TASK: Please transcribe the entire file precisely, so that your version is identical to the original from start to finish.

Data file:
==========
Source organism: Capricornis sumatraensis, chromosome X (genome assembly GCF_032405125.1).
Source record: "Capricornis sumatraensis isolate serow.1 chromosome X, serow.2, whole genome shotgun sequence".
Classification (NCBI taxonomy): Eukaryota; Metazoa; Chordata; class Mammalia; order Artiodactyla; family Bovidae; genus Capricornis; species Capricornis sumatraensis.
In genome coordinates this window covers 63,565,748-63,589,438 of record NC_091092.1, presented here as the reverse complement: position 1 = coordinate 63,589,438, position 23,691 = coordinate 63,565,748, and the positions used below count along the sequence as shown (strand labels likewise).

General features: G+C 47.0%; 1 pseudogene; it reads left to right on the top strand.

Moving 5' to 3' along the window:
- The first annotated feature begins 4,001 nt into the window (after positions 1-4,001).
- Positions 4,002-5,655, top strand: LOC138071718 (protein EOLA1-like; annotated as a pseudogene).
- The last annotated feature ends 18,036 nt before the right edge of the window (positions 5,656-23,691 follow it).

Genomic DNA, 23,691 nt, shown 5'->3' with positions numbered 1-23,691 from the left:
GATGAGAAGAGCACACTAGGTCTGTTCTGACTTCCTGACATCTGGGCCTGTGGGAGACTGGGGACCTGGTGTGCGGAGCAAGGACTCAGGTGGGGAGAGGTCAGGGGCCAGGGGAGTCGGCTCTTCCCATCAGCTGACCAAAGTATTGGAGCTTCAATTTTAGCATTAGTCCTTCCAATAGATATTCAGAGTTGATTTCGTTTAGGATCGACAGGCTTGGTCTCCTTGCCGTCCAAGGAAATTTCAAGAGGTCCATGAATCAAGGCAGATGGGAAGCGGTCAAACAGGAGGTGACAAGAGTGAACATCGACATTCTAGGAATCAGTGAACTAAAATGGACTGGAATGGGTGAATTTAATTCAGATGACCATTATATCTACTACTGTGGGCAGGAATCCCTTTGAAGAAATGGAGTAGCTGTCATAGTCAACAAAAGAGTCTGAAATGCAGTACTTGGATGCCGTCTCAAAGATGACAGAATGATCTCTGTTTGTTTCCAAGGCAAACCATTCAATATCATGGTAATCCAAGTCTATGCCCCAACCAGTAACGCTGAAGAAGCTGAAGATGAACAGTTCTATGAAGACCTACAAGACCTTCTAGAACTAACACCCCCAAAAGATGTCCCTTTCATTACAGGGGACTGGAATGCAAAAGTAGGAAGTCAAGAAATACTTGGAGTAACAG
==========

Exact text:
Source organism: Capricornis sumatraensis, chromosome X (genome assembly GCF_032405125.1).
Source record: "Capricornis sumatraensis isolate serow.1 chromosome X, serow.2, whole genome shotgun sequence".
Classification (NCBI taxonomy): Eukaryota; Metazoa; Chordata; class Mammalia; order Artiodactyla; family Bovidae; genus Capricornis; species Capricornis sumatraensis.
In genome coordinates this window covers 63,565,748-63,589,438 of record NC_091092.1, presented here as the reverse complement: position 1 = coordinate 63,589,438, position 23,691 = coordinate 63,565,748, and the positions used below count along the sequence as shown (strand labels likewise).

General features: G+C 47.0%; 1 pseudogene; it reads left to right on the top strand.

Moving 5' to 3' along the window:
- The first annotated feature begins 4,001 nt into the window (after positions 1-4,001).
- Positions 4,002-5,655, top strand: LOC138071718 (protein EOLA1-like; annotated as a pseudogene).
- The last annotated feature ends 18,036 nt before the right edge of the window (positions 5,656-23,691 follow it).

Genomic DNA, 23,691 nt, shown 5'->3' with positions numbered 1-23,691 from the left:
GATGAGAAGAGCACACTAGGTCTGTTCTGACTTCCTGACATCTGGGCCTGTGGGAGACTGGGGACCTGGTGTGCGGAGCAAGGACTCAGGTGGGGAGAGGTCAGGGGCCAGGGGAGTCGGCTCTTCCCATCAGCTGACCAAAGTATTGGAGCTTCAATTTTAGCATTAGTCCTTCCAATAGATATTCAGAGTTGATTTCGTTTAGGATCGACAGGCTTGGTCTCCTTGCCGTCCAAGGAAATTTCAAGAGGTCCATGAATCAAGGCAGATGGGAAGCGGTCAAACAGGAGGTGACAAGAGTGAACATCGACATTCTAGGAATCAGTGAACTAAAATGGACTGGAATGGGTGAATTTAATTCAGATGACCATTATATCTACTACTGTGGGCAGGAATCCCTTTGAAGAAATGGAGTAGCTGTCATAGTCAACAAAAGAGTCTGAAATGCAGTACTTGGATGCCGTCTCAAAGATGACAGAATGATCTCTGTTTGTTTCCAAGGCAAACCATTCAATATCATGGTAATCCAAGTCTATGCCCCAACCAGTAACGCTGAAGAAGCTGAAGATGAACAGTTCTATGAAGACCTACAAGACCTTCTAGAACTAACACCCCCAAAAGATGTCCCTTTCATTACAGGGGACTGGAATGCAAAAGTAGGAAGTCAAGAAATACTTGGAGTAACAG